Retinoids vs retinol: How to choose the right vitamin A product for you

We take a look at whether retinoids or retinol are better for your skin type.

Written by
Leeza Schwarzkopf
Medically reviewed by
min read
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Confused by the terms retinoid and retinol? They sound the same and you may have noticed that they're sometimes used interchangeably.

Sure enough, they're derived from the same source and ultimately can be used treat the same issues. Most commonly, these are acne and signs of ageing such as fine lines, wrinkles and dark spots.

But when it's retinoid vs retinol, each comes with a different set of merits and drawbacks. We'll take a look at whether you might benefit from using retinoids or retinol, and which one would suit your skin type the best.

What are retinoids?

Let's start with retinoids because it's actually an umbrella term for different types of vitamin A. Our body needs vitamin A as it's an essential nutrient that supports our vision, cell growth and reproduction.

Retinoids have been used in dermatology since the 1940s and become popularised in the 1970s and 1980s with the development of retinoid acne treatments.

The different types of vitamin A in the retinoid family include retinol, retinal, retinyl ester and retinoic acid.

However, most people use the word 'retinoids' as a generic term for prescription-only vitamin A skincare products, such as those found in Software's prescription formulas.

What is retinol?

Retinol is one type of vitamin A within the broader retinoid family and is commonly available in over-the-counter skincare products such as serums and moisturisers

It is the strongest form of vitamin A that you can buy without a prescription.

What's the difference between retinol and retinoids?

The key differences between retinol and other prescription retinoids are their strength and accessibility.

Retinoids are only available with a prescription as they are the strongest form of vitamin A. This means they are already active and start working as soon as they are applied.

This means that a GP or dermatologist needs to advise what dosage is right for you and how to use it. They will also need to ensure that you are not taking any incompatible medication.

Retinol, on the other hand, does not work straight away when applied. It needs to be converted into its active form, which in turn weakens the ingredient.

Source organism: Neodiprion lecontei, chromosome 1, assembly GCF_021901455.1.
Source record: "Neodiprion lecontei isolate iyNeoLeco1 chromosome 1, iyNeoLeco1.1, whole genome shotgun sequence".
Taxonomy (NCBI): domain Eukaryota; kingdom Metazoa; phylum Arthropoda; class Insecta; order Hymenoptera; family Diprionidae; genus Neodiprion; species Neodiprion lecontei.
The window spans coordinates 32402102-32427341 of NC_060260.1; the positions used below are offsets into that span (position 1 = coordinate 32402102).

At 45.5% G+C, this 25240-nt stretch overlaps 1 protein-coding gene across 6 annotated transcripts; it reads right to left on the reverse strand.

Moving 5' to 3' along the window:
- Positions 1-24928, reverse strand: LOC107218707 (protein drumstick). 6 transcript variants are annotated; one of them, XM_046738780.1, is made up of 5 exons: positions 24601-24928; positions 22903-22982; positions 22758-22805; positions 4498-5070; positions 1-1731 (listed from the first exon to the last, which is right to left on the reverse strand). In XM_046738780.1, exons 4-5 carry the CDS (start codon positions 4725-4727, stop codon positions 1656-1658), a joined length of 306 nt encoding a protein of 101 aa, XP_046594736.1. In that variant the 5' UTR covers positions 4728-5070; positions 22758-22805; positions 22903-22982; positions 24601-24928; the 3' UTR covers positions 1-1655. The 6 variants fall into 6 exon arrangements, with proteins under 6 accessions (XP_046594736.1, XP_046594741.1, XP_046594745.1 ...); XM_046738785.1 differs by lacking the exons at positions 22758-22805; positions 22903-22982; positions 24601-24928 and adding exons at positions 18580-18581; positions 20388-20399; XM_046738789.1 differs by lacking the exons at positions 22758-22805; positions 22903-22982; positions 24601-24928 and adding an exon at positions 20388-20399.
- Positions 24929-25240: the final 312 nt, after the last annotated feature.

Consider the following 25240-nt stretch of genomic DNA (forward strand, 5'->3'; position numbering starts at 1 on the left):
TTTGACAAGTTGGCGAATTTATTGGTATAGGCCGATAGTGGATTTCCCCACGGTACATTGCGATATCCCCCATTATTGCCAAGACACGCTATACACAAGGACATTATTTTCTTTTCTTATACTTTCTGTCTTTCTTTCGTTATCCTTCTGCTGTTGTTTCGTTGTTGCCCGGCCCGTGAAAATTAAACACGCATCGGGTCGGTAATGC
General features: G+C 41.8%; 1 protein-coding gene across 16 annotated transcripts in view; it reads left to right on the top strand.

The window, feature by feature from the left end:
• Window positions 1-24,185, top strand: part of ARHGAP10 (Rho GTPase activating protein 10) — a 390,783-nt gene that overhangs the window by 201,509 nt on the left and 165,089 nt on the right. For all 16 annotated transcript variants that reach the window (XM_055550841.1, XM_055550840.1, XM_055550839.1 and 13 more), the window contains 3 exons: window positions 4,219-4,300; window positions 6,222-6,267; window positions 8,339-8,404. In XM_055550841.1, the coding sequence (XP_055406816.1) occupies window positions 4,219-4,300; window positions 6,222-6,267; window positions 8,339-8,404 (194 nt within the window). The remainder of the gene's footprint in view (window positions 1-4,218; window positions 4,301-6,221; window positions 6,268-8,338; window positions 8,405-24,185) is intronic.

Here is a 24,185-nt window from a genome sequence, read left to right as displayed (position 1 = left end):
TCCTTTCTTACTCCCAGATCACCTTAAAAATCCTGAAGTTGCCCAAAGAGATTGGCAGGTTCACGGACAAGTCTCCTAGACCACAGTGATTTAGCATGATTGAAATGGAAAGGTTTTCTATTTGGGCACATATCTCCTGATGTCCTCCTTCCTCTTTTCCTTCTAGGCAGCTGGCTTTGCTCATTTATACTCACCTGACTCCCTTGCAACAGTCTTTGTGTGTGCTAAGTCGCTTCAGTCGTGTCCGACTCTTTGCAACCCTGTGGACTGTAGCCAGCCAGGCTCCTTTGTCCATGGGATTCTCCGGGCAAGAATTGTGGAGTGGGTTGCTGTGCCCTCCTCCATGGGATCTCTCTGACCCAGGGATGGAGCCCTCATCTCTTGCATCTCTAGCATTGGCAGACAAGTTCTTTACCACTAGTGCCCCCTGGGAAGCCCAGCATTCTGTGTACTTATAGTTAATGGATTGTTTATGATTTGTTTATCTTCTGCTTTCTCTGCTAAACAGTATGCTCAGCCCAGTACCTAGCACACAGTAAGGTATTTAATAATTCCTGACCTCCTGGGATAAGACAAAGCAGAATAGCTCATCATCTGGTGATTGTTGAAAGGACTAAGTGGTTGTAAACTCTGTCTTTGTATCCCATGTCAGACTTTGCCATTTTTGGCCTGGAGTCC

Since retinol is not as strong as retinoids, and you don't need as much professional guidance, it is used in beauty products that are freely available to buy at skincare or health retailers.

Why use retinol or retinoids?

Both retinoids and retinol work by promoting skin cell turnover, stimulating collagen production and reducing inflammation.

This makes them a common treatment for acne as they help unblock pores and reduce redness and swelling. In fact, vitamin A is considered a first-line treatment for acne, with more than half of acne patients receiving retinoid therapy from their dermatologist.

Collagen production helps maintain skin elasticity, which can reduce signs of ageing. Existing fine lines and wrinkles are softened with the use of retinoids and retinol, and they help prevent new wrinkles from forming.

Topical vitamin A is also used to treat other skin issues like psoriasis, keratosis pilaris and hyperpigmentation such as age spots and melasma.

While retinoids and retinol offer the same benefits overall, there are some key reasons why you would choose one over the other.

The main benefit of a prescription-strength retinoid is that you will see results faster. However, over the counter retinol has the advantage of causing less irritation.

If your skin type is sensitive, or you're just cautious with your skincare routine, using retinol products, like Software's Retinol Complex Oil, allows you to slowly build up a tolerance and minimise skin irritation. It is a more gradual pathway to the benefits of vitamin A.

What are the side effects of retinoids or retinol?

Irritation in the form of redness, dryness, itching and flaking is the most common side effect. This can happen when you first incorporate retinoids or retinol into your skincare routine but should stop over time as your skin gets used to the new product.

Another side effect you might experience if you're using retinoids or retinol to treat acne is the purging period.

During the first two to six weeks of using the product, you might experience more acne flare-ups before your breakouts start to decrease.

Retinol and retinoids also make your skin more sensitive to the sun and increase your risk of sunburn and other sun damage.

When and how to use vitamin A products?

When starting to incorporate vitamin A into your skincare regimen, either as a prescription products or over the counter products, the same slow and steady approach applies. This gives your skin time to get used to the ingredient and will minimise the side effects.